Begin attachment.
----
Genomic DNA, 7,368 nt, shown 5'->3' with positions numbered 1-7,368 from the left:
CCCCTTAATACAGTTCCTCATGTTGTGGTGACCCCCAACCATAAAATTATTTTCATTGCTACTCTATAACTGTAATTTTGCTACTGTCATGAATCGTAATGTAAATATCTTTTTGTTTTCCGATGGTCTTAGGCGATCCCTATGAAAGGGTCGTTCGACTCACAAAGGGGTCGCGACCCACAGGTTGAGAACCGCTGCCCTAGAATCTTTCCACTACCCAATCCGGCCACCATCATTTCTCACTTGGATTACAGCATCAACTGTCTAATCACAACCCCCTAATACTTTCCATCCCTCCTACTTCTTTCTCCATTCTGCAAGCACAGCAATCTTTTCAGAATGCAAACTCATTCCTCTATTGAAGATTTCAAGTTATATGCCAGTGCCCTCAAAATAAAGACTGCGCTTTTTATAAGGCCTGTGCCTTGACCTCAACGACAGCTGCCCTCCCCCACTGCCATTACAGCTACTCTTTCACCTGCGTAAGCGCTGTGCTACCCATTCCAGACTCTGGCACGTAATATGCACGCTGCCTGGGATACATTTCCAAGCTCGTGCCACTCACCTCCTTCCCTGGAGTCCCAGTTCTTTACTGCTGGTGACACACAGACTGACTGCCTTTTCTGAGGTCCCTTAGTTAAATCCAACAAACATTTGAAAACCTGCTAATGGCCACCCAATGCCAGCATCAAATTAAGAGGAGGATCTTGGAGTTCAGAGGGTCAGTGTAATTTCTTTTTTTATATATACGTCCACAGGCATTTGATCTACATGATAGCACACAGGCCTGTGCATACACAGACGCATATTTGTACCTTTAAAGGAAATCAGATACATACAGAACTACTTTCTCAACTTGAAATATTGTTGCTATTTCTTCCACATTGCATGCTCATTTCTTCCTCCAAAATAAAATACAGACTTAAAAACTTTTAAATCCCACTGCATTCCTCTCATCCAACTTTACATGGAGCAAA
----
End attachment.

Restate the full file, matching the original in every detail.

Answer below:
Genomic DNA, 7,368 nt, shown 5'->3' with positions numbered 1-7,368 from the left:
CCCCTTAATACAGTTCCTCATGTTGTGGTGACCCCCAACCATAAAATTATTTTCATTGCTACTCTATAACTGTAATTTTGCTACTGTCATGAATCGTAATGTAAATATCTTTTTGTTTTCCGATGGTCTTAGGCGATCCCTATGAAAGGGTCGTTCGACTCACAAAGGGGTCGCGACCCACAGGTTGAGAACCGCTGCCCTAGAATCTTTCCACTACCCAATCCGGCCACCATCATTTCTCACTTGGATTACAGCATCAACTGTCTAATCACAACCCCCTAATACTTTCCATCCCTCCTACTTCTTTCTCCATTCTGCAAGCACAGCAATCTTTTCAGAATGCAAACTCATTCCTCTATTGAAGATTTCAAGTTATATGCCAGTGCCCTCAAAATAAAGACTGCGCTTTTTATAAGGCCTGTGCCTTGACCTCAACGACAGCTGCCCTCCCCCACTGCCATTACAGCTACTCTTTCACCTGCGTAAGCGCTGTGCTACCCATTCCAGACTCTGGCACGTAATATGCACGCTGCCTGGGATACATTTCCAAGCTCGTGCCACTCACCTCCTTCCCTGGAGTCCCAGTTCTTTACTGCTGGTGACACACAGACTGACTGCCTTTTCTGAGGTCCCTTAGTTAAATCCAACAAACATTTGAAAACCTGCTAATGGCCACCCAATGCCAGCATCAAATTAAGAGGAGGATCTTGGAGTTCAGAGGGTCAGTGTAATTTCTTTTTTTATATATACGTCCACAGGCATTTGATCTACATGATAGCACACAGGCCTGTGCATACACAGACGCATATTTGTACCTTTAAAGGAAATCAGATACATACAGAACTACTTTCTCAACTTGAAATATTGTTGCTATTTCTTCCACATTGCATGCTCATTTCTTCCTCCAAAATAAAATACAGACTTAAAAACTTTTAAATCCCACTGCATTCCTCTCATCCAACTTTACATGGAGCAAA